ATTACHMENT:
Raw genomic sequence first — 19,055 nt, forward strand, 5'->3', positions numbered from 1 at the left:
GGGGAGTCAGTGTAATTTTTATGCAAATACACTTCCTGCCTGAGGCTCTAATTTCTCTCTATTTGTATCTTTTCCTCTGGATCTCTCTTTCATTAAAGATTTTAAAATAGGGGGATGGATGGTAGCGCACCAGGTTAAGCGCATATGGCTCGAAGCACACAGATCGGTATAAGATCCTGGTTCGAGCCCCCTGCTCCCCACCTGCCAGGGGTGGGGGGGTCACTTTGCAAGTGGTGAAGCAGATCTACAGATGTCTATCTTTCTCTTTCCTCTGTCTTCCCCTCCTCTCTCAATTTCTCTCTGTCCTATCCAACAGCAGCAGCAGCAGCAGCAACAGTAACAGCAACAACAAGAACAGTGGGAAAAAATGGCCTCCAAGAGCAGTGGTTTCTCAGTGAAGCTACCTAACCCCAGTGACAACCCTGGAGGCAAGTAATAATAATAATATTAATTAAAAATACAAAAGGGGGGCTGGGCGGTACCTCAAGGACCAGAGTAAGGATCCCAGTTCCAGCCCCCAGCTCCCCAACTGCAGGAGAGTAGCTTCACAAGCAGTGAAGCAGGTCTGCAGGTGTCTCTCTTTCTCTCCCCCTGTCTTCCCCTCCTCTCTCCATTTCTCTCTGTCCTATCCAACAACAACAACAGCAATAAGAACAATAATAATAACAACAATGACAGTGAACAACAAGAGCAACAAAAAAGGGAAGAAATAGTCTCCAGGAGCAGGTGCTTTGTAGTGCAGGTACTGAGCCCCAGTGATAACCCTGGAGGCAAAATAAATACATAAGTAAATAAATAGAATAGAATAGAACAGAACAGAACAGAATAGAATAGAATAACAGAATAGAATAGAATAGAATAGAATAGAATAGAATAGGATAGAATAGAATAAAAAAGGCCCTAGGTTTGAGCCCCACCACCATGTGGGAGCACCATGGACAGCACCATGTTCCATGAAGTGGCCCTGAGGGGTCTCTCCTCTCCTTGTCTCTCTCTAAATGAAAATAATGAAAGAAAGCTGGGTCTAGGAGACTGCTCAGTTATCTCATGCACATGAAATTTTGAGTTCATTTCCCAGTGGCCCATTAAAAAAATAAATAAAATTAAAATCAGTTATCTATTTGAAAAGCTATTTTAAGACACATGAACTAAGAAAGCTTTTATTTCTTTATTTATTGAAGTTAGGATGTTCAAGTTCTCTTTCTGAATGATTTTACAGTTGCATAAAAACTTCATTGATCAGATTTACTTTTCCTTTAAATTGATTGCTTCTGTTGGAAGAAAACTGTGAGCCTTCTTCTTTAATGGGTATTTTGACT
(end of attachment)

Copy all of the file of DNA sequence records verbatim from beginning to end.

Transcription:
Raw genomic sequence first — 19,055 nt, forward strand, 5'->3', positions numbered from 1 at the left:
GGGGAGTCAGTGTAATTTTTATGCAAATACACTTCCTGCCTGAGGCTCTAATTTCTCTCTATTTGTATCTTTTCCTCTGGATCTCTCTTTCATTAAAGATTTTAAAATAGGGGGATGGATGGTAGCGCACCAGGTTAAGCGCATATGGCTCGAAGCACACAGATCGGTATAAGATCCTGGTTCGAGCCCCCTGCTCCCCACCTGCCAGGGGTGGGGGGGTCACTTTGCAAGTGGTGAAGCAGATCTACAGATGTCTATCTTTCTCTTTCCTCTGTCTTCCCCTCCTCTCTCAATTTCTCTCTGTCCTATCCAACAGCAGCAGCAGCAGCAGCAACAGTAACAGCAACAACAAGAACAGTGGGAAAAAATGGCCTCCAAGAGCAGTGGTTTCTCAGTGAAGCTACCTAACCCCAGTGACAACCCTGGAGGCAAGTAATAATAATAATATTAATTAAAAATACAAAAGGGGGGCTGGGCGGTACCTCAAGGACCAGAGTAAGGATCCCAGTTCCAGCCCCCAGCTCCCCAACTGCAGGAGAGTAGCTTCACAAGCAGTGAAGCAGGTCTGCAGGTGTCTCTCTTTCTCTCCCCCTGTCTTCCCCTCCTCTCTCCATTTCTCTCTGTCCTATCCAACAACAACAACAGCAATAAGAACAATAATAATAACAACAATGACAGTGAACAACAAGAGCAACAAAAAAGGGAAGAAATAGTCTCCAGGAGCAGGTGCTTTGTAGTGCAGGTACTGAGCCCCAGTGATAACCCTGGAGGCAAAATAAATACATAAGTAAATAAATAGAATAGAATAGAACAGAACAGAACAGAATAGAATAGAATAACAGAATAGAATAGAATAGAATAGAATAGAATAGAATAGGATAGAATAGAATAAAAAAGGCCCTAGGTTTGAGCCCCACCACCATGTGGGAGCACCATGGACAGCACCATGTTCCATGAAGTGGCCCTGAGGGGTCTCTCCTCTCCTTGTCTCTCTCTAAATGAAAATAATGAAAGAAAGCTGGGTCTAGGAGACTGCTCAGTTATCTCATGCACATGAAATTTTGAGTTCATTTCCCAGTGGCCCATTAAAAAAATAAATAAAATTAAAATCAGTTATCTATTTGAAAAGCTATTTTAAGACACATGAACTAAGAAAGCTTTTATTTCTTTATTTATTGAAGTTAGGATGTTCAAGTTCTCTTTCTGAATGATTTTACAGTTGCATAAAAACTTCATTGATCAGATTTACTTTTCCTTTAAATTGATTGCTTCTGTTGGAAGAAAACTGTGAGCCTTCTTCTTTAATGGGTATTTTGACT